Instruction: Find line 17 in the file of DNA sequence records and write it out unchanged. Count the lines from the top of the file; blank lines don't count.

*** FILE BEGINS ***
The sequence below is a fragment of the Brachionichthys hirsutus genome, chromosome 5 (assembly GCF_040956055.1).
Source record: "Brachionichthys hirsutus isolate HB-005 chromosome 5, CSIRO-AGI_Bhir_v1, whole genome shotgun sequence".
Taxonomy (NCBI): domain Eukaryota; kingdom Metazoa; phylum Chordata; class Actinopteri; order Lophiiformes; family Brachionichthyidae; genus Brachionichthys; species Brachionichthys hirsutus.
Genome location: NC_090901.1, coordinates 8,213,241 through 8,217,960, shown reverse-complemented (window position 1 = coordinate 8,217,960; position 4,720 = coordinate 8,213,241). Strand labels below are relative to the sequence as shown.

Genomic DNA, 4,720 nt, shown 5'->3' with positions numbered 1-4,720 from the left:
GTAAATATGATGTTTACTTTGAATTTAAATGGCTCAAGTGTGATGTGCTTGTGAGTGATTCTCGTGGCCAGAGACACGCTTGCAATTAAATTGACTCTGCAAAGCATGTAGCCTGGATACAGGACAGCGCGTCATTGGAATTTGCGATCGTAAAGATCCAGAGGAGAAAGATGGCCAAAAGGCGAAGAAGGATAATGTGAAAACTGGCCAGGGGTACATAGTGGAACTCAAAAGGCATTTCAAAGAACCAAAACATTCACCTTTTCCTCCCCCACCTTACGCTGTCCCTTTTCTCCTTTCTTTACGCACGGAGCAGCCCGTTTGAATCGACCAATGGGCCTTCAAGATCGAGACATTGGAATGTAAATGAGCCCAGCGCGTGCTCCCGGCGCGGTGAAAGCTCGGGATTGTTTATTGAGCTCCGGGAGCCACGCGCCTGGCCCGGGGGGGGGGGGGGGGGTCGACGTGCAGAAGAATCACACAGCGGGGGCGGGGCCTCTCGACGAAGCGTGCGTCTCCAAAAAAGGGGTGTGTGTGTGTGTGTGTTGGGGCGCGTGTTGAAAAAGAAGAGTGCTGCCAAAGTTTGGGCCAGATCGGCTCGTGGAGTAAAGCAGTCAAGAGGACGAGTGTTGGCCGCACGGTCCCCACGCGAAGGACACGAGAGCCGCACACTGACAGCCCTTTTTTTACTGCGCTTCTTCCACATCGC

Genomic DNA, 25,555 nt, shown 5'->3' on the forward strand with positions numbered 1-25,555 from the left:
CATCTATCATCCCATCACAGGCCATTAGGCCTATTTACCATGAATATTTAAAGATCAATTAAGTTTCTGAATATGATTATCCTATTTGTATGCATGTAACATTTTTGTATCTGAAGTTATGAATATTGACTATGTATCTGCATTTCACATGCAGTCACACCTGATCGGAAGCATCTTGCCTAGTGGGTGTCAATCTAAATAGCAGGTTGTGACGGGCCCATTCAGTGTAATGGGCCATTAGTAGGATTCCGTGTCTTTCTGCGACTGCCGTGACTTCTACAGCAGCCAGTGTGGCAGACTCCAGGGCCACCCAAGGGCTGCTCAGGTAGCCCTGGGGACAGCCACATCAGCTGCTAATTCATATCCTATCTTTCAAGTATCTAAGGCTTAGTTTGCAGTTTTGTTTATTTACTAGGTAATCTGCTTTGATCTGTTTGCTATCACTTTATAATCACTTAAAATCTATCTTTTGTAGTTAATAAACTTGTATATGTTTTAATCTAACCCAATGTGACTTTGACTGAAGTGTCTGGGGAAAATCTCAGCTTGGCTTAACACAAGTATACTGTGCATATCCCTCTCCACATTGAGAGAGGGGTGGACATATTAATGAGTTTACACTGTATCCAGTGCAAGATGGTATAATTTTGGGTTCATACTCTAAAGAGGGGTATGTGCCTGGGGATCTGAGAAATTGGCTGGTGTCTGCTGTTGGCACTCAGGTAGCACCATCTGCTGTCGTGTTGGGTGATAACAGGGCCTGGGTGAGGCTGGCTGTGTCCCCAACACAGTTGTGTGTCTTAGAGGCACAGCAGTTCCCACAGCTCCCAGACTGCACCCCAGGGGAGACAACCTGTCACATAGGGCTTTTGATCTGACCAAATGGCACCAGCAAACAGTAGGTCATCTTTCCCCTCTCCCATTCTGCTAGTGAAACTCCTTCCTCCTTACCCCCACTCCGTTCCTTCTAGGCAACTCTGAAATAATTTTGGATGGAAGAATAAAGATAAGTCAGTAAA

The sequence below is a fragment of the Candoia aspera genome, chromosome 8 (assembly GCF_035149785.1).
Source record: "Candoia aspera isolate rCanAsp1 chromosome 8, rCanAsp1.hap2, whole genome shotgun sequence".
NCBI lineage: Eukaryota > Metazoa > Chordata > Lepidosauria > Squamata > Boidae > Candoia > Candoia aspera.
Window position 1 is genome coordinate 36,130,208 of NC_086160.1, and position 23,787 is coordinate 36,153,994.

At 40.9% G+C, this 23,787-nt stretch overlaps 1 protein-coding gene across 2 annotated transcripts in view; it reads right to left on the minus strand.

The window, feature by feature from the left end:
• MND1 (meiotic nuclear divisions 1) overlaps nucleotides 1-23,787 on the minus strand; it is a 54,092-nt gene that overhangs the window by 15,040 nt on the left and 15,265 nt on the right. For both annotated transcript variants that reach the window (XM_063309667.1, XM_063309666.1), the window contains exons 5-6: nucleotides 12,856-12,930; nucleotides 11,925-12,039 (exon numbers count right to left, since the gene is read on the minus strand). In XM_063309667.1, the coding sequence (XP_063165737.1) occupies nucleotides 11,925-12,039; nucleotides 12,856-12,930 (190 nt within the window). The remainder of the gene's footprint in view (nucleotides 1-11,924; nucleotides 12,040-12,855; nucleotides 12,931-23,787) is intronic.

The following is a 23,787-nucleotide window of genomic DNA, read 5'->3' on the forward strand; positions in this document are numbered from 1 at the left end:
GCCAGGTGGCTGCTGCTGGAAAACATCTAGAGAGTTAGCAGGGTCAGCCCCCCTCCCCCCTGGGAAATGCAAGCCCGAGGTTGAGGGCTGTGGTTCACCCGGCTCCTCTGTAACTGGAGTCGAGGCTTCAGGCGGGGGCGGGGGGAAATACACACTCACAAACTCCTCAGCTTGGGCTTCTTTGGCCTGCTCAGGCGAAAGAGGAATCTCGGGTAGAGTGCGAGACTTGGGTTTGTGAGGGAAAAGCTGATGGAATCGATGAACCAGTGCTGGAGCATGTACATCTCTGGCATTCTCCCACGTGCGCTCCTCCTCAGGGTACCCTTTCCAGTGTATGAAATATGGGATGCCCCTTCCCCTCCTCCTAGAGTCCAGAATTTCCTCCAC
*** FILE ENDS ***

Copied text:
GCCAGGTGGCTGCTGCTGGAAAACATCTAGAGAGTTAGCAGGGTCAGCCCCCCTCCCCCCTGGGAAATGCAAGCCCGAGGTTGAGGGCTGTGGTTCACCCGGCTCCTCTGTAACTGGAGTCGAGGCTTCAGGCGGGGGCGGGGGGAAATACACACTCACAAACTCCTCAGCTTGGGCTTCTTTGGCCTGCTCAGGCGAAAGAGGAATCTCGGGTAGAGTGCGAGACTTGGGTTTGTGAGGGAAAAGCTGATGGAATCGATGAACCAGTGCTGGAGCATGTACATCTCTGGCATTCTCCCACGTGCGCTCCTCCTCAGGGTACCCTTTCCAGTGTATGAAATATGGGATGCCCCTTCCCCTCCTCCTAGAGTCCAGAATTTCCTCCAC